21 February 2017
There was no sign of Mr Kim Han Sol at Kuala Lumpur International Airport 2 (klia2) following speculation that he was on his way here.
As at 11pm Monday (Feb 20), reporters were seen leaving KLIA2 after failing to confirm the arrival of Mr Kim Han Sol, the son of the Mr Kim Jong Nam who was killed last Monday.
However, there was a slight commotion when a man, whom media suspected of being Mr Kim Han Sol stepped out of the domestic arrival gate.
The man, who was wearing a cap, earphones and a black face mask, walked away before the gathered media were able to ask him any questions.
Earlier in the day, a message circulated among the media that the 21-year-old son of murdered Mr Kim Jong Nam would be touching down at KLIA2 at around 7.30pm.
Media speculation was rife that he was on AirAsia flight AK8321, but those on the flight said that they were not aware of his presence.
"There was no extra security, everything was normal so I think (the rumours that Mr Kim Han Sol was on the flight) are not real," said Macau Millennium College lecturer Bo Derek Kung when met at the arrival hall upon disembarking from flight AK8321.
At press time, it could not be determined if Mr Kim Han Sol had even boarded the flight or whether he had arrived and exited via another gate.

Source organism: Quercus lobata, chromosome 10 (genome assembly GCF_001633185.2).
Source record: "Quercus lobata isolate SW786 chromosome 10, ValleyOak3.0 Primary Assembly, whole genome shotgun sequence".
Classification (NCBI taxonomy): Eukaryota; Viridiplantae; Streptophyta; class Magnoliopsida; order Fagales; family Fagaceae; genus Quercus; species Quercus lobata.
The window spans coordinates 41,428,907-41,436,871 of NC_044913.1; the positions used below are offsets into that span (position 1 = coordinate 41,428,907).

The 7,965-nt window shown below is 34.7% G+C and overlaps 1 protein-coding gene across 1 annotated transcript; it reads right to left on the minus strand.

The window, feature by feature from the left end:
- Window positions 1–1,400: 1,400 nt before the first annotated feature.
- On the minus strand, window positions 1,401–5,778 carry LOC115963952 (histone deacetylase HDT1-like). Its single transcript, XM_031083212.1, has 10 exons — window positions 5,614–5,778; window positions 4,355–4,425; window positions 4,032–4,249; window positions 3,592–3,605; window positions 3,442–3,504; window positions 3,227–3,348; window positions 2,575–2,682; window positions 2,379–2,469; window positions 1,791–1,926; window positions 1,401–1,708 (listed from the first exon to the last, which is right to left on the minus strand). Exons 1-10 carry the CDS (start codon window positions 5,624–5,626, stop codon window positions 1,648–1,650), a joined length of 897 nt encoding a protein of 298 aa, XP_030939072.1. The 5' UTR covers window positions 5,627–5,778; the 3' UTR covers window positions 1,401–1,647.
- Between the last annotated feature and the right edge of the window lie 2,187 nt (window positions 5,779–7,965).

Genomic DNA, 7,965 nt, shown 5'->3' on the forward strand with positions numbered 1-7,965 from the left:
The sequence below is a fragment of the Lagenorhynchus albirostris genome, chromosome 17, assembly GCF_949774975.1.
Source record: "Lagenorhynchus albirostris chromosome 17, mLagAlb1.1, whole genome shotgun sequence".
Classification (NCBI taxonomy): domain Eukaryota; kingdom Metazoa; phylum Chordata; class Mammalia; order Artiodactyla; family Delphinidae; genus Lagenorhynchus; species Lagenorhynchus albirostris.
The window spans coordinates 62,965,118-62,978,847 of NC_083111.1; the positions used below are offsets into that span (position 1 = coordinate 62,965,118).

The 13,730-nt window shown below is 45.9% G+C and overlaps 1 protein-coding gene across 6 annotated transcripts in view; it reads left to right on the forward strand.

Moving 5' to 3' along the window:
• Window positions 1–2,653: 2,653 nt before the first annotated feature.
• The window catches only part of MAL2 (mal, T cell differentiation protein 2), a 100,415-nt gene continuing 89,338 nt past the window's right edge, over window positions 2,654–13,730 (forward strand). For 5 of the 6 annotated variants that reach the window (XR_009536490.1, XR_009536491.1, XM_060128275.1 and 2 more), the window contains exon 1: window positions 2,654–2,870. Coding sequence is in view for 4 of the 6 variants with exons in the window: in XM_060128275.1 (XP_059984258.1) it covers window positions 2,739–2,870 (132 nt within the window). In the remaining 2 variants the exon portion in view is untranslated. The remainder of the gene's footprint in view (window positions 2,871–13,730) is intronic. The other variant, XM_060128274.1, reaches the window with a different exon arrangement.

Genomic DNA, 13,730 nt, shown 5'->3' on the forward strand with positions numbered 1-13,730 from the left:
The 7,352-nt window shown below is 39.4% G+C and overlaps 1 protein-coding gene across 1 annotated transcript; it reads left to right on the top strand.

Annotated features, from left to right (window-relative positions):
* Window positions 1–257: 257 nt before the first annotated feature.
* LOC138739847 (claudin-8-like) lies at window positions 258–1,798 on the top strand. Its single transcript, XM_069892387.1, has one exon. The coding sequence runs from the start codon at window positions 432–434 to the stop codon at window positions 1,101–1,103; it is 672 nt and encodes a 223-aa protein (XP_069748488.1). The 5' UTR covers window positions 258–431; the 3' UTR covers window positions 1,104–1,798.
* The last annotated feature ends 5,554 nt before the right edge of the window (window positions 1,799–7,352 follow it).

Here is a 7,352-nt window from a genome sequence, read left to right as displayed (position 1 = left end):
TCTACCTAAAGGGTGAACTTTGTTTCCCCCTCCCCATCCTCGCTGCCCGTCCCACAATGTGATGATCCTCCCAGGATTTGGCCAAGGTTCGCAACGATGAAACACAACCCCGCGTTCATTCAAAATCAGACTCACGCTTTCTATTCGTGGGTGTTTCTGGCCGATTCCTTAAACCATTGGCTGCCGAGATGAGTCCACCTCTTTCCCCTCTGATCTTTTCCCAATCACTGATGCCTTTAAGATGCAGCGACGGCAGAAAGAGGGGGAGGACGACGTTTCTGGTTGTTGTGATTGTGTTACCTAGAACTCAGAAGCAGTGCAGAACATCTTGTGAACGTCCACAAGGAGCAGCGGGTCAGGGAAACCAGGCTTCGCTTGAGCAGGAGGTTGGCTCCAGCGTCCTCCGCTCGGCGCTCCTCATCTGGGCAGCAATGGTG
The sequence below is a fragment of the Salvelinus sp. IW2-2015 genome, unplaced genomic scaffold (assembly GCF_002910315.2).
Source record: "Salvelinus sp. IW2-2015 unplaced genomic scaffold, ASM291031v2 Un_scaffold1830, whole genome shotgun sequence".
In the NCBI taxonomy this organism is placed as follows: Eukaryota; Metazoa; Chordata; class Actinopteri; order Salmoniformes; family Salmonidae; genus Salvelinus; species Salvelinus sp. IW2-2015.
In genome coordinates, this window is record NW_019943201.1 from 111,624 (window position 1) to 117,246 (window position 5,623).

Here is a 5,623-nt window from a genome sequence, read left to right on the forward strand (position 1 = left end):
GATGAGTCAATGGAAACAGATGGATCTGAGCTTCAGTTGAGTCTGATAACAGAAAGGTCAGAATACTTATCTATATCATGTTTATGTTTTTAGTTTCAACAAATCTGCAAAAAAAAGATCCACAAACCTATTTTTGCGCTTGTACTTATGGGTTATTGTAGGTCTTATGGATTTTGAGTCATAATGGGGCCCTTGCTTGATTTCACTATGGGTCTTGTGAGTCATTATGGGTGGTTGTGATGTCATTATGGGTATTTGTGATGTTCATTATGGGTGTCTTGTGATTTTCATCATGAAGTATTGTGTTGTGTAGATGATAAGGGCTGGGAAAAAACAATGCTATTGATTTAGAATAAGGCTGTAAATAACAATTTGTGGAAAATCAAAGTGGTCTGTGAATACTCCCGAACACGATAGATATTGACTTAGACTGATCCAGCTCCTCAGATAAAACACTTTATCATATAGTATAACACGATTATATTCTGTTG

While there was no glimpse of Mr Kim Han Sol, the arrival hall was crowded with foreign and local media, along with a small group of police officers, with reporters waiting for Mr Kim Han Sol seen leaving KLIA2 after waiting for hours for him.
Mr Kim Han Sol's 45-year-old father was killed by two women who splashed his face with a chemical at the klia2 departure hall at about 9am on Monday.
Mr Kim Jong Nam, the older half-brother of North Korean leader Kim Jong Un, was about to leave for Macau when he was attacked.
Mr Kim Han Sol, spent the first few years of his life in Pyongyang before moving to Macau. However, he would still return to North Korea in the summer to visit relatives and keep in touch with family.
He was reported to have led an "isolated childhood" in order to keep a low profile.
Like his father, Mr Kim Han Sol appears to be a moderate voice in comparison to other prominent members of their family who hold a strong grip over the world's most isolated country.
Original Source: www.straitstimes.com
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